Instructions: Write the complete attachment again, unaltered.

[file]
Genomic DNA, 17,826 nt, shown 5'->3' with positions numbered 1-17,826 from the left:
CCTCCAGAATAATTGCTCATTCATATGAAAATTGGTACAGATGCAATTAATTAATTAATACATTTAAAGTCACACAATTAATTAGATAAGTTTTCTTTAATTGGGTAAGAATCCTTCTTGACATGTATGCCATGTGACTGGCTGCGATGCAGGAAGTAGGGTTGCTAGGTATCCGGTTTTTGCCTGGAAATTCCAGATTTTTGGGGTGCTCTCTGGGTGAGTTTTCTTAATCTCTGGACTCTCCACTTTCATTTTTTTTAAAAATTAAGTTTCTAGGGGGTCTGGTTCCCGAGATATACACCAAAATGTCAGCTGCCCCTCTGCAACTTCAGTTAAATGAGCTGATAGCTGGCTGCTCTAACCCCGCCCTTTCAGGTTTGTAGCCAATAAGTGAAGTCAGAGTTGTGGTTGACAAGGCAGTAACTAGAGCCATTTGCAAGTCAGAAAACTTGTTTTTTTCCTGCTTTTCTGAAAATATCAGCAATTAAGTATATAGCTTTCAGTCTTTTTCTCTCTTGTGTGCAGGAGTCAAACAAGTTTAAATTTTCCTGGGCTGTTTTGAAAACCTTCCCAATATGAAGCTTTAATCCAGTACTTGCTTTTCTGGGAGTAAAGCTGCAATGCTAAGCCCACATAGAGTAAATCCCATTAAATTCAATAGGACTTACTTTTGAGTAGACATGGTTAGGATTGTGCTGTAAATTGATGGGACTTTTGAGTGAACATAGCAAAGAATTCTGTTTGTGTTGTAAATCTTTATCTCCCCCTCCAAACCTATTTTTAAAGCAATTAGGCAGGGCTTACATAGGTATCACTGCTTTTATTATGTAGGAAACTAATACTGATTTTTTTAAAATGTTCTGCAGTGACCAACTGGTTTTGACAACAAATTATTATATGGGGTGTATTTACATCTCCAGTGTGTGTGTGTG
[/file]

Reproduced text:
Genomic DNA, 17,826 nt, shown 5'->3' with positions numbered 1-17,826 from the left:
CCTCCAGAATAATTGCTCATTCATATGAAAATTGGTACAGATGCAATTAATTAATTAATACATTTAAAGTCACACAATTAATTAGATAAGTTTTCTTTAATTGGGTAAGAATCCTTCTTGACATGTATGCCATGTGACTGGCTGCGATGCAGGAAGTAGGGTTGCTAGGTATCCGGTTTTTGCCTGGAAATTCCAGATTTTTGGGGTGCTCTCTGGGTGAGTTTTCTTAATCTCTGGACTCTCCACTTTCATTTTTTTTAAAAATTAAGTTTCTAGGGGGTCTGGTTCCCGAGATATACACCAAAATGTCAGCTGCCCCTCTGCAACTTCAGTTAAATGAGCTGATAGCTGGCTGCTCTAACCCCGCCCTTTCAGGTTTGTAGCCAATAAGTGAAGTCAGAGTTGTGGTTGACAAGGCAGTAACTAGAGCCATTTGCAAGTCAGAAAACTTGTTTTTTTCCTGCTTTTCTGAAAATATCAGCAATTAAGTATATAGCTTTCAGTCTTTTTCTCTCTTGTGTGCAGGAGTCAAACAAGTTTAAATTTTCCTGGGCTGTTTTGAAAACCTTCCCAATATGAAGCTTTAATCCAGTACTTGCTTTTCTGGGAGTAAAGCTGCAATGCTAAGCCCACATAGAGTAAATCCCATTAAATTCAATAGGACTTACTTTTGAGTAGACATGGTTAGGATTGTGCTGTAAATTGATGGGACTTTTGAGTGAACATAGCAAAGAATTCTGTTTGTGTTGTAAATCTTTATCTCCCCCTCCAAACCTATTTTTAAAGCAATTAGGCAGGGCTTACATAGGTATCACTGCTTTTATTATGTAGGAAACTAATACTGATTTTTTTAAAATGTTCTGCAGTGACCAACTGGTTTTGACAACAAATTATTATATGGGGTGTATTTACATCTCCAGTGTGTGTGTGTG